Long before Apple had created the MacBook Air and Intel coined the term Ultrabook, there was the Toshiba Portege. This dipped to around 1.5kg more than a decade ago, yet still provided a useful battery life and decent performance. Today, the Portege model lives on, and goes from strength to strength. The Z930-10Q may be one of the slimmest notebooks on the market, but it still packs a heavyweight punch.
Not only does the Portege sport Intel’s latest Ivy Bridge processor generation, it also goes one further than even Asus’ Zenbook Prime UX32A by using the top Core i5 ultra-low voltage model. This is the 3427U, which runs nominally at 1.8GHz, but can also increase the speed of a single core to 2.8GHz for single-threaded tasks and two cores at up to 2.3GHz via Intel Turbo Boost. It’s a dual-core processor with Intel Hyper-Threading, too, so presents four virtual CPUs for optimal multi-threaded performance. Our review sample also came with the maximum 6GB RAM available for the model, which puts it ahead of some other Ultrabooks again.
With its Intel Ivy Bridge-generation processor, the Portege takes advantage of the latter’s HD 4000 integrated graphics, rather than a separate device. This has proven itself significantly more powerful than the HD 3000 graphics it supersedes. It hasn’t quite entered dedicated gamer realms, but for occasional entertainment it will be adequate.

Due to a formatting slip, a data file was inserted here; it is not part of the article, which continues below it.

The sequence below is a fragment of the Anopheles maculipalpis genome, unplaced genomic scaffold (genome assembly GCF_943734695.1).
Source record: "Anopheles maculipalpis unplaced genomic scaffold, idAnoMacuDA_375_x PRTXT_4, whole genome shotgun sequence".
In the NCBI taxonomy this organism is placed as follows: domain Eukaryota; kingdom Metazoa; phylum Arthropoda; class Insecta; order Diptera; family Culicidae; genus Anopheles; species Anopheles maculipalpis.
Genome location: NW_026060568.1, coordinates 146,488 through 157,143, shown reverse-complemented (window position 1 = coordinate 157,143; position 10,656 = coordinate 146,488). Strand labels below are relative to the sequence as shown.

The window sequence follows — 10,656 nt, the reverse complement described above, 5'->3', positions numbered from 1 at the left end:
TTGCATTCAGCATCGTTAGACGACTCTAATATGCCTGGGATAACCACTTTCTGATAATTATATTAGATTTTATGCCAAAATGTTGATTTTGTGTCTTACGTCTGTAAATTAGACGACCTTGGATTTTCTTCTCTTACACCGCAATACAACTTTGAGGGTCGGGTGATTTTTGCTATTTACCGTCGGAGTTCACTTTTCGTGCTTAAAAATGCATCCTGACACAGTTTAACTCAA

The 13.3in screen is pretty standard, offering the 1,366 x 768 widescreen resolution we usually see at this size. It has a matt coating, so isn’t plagued by the reflections in bright lighting that glossy screens can suffer. Horizontal viewing angles are good, but vertical viewing tails off rather quickly at anything other than straight on, making good vertical angling of the screen a necessity.
If the Portege has one slight drawback, it’s that the keyboard keys are a little narrow in the back to front direction, and the action not quite as defined as the best out there. It’s still a reasonable keyboard to type on for extended periods, but the key size is one price you pay for the diminutive proportions of the Portege, and if you have blacksmith’s fingers this might not be the notebook for you.